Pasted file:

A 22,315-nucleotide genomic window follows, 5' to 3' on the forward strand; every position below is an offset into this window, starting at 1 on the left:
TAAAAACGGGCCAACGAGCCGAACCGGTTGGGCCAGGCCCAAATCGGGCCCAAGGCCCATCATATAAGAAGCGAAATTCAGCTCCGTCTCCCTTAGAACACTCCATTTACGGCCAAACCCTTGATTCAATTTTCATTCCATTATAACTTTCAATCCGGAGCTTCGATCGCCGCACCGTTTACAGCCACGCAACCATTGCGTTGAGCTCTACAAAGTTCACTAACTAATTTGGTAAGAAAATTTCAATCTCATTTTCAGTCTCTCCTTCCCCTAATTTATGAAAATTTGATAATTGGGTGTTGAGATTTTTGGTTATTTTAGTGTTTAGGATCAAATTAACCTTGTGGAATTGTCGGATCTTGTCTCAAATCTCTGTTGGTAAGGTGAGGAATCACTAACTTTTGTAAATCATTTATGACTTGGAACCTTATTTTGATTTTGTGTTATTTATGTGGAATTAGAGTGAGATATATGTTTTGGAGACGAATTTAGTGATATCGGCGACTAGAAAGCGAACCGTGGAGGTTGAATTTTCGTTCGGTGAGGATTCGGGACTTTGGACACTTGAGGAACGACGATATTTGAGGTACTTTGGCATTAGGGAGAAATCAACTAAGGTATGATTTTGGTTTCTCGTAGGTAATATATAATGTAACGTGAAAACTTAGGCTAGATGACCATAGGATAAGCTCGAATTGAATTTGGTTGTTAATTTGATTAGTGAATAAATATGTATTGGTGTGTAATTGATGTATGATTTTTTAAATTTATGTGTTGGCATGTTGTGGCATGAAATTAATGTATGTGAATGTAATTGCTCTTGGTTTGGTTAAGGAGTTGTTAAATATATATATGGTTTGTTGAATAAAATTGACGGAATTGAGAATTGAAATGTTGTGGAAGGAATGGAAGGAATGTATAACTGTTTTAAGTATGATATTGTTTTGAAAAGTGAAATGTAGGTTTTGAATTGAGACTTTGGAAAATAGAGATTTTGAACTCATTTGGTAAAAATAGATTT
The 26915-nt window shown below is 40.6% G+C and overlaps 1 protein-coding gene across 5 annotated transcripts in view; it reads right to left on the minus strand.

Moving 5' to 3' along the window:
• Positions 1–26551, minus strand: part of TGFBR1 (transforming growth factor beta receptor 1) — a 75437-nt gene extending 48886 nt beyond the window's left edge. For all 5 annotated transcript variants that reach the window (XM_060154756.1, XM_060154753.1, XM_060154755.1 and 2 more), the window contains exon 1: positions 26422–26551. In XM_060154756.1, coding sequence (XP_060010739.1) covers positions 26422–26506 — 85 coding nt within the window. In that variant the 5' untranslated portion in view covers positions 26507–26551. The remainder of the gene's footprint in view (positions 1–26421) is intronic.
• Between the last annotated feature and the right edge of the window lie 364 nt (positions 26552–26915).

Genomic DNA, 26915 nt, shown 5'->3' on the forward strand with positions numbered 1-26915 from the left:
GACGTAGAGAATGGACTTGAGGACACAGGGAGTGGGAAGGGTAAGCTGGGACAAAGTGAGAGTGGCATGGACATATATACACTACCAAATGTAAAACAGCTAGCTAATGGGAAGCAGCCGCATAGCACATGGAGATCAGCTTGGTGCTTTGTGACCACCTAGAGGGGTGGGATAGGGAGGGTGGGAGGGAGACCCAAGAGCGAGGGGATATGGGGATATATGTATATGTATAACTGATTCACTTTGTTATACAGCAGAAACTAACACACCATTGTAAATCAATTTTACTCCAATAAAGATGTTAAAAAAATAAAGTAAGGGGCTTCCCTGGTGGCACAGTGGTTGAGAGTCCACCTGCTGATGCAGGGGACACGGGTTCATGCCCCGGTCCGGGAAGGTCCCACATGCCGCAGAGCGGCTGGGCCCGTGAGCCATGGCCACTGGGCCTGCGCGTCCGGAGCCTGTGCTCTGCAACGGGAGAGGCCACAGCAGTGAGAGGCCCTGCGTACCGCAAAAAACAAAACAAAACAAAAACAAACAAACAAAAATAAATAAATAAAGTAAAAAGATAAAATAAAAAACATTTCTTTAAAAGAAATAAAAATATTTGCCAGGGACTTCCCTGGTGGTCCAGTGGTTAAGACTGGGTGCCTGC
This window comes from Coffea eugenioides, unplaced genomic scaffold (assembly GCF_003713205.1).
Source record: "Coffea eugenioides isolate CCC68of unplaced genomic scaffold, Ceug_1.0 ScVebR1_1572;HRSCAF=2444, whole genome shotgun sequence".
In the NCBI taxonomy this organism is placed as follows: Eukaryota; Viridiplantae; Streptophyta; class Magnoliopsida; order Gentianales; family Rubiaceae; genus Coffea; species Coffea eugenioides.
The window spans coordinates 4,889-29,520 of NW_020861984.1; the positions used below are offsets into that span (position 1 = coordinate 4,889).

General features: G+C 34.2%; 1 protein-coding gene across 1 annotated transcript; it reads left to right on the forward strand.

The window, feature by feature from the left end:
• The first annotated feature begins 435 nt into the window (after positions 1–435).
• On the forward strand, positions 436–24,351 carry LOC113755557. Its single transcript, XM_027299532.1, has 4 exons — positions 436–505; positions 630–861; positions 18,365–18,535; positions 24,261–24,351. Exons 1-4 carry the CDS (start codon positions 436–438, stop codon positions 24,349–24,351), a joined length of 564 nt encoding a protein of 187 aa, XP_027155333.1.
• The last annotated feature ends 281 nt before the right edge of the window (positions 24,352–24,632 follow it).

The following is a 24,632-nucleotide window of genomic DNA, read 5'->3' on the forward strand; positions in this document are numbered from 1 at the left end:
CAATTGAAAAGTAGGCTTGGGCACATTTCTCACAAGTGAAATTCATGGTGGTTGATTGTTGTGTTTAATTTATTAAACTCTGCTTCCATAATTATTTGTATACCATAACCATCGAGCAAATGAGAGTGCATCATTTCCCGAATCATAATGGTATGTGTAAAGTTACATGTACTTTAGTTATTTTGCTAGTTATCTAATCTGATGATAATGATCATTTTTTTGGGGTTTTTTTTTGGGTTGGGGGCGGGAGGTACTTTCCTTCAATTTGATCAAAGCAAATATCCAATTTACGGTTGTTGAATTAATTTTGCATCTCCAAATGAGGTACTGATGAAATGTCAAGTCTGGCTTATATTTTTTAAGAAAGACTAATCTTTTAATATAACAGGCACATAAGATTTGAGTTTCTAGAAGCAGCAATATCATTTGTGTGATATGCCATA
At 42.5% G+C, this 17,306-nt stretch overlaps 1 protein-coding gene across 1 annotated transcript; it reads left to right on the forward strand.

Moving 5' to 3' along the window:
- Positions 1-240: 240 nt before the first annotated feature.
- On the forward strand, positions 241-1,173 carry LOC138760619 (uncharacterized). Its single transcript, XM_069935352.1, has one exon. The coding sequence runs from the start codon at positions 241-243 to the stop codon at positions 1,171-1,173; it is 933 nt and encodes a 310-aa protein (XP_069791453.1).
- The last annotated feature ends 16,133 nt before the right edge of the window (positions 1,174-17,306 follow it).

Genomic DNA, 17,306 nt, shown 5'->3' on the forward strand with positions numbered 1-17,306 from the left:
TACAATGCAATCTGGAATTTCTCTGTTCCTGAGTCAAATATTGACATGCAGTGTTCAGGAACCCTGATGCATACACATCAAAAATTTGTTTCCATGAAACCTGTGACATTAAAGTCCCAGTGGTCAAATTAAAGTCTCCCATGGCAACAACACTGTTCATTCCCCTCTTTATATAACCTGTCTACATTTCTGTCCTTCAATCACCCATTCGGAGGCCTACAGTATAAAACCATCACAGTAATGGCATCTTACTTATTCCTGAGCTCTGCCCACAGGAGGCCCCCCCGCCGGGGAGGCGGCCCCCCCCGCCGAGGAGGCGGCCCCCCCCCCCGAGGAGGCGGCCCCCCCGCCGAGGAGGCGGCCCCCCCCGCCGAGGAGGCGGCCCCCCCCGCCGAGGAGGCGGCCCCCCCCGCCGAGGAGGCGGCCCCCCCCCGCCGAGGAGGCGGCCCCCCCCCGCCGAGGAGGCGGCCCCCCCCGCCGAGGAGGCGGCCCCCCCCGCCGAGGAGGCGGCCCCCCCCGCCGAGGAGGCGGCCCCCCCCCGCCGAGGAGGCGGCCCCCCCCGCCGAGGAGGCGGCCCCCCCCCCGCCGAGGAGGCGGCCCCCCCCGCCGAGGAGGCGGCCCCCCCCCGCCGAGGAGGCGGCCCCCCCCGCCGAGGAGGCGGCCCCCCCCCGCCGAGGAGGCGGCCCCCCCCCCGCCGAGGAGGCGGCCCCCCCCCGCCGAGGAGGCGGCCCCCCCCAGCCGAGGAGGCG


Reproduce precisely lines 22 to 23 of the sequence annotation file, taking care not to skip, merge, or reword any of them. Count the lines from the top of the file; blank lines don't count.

- Positions 1-240: 240 nt before the first annotated feature.
- On the forward strand, positions 241-1,173 carry LOC138760619 (uncharacterized). Its single transcript, XM_069935352.1, has one exon. The coding sequence runs from the start codon at positions 241-243 to the stop codon at positions 1,171-1,173; it is 933 nt and encodes a 310-aa protein (XP_069791453.1).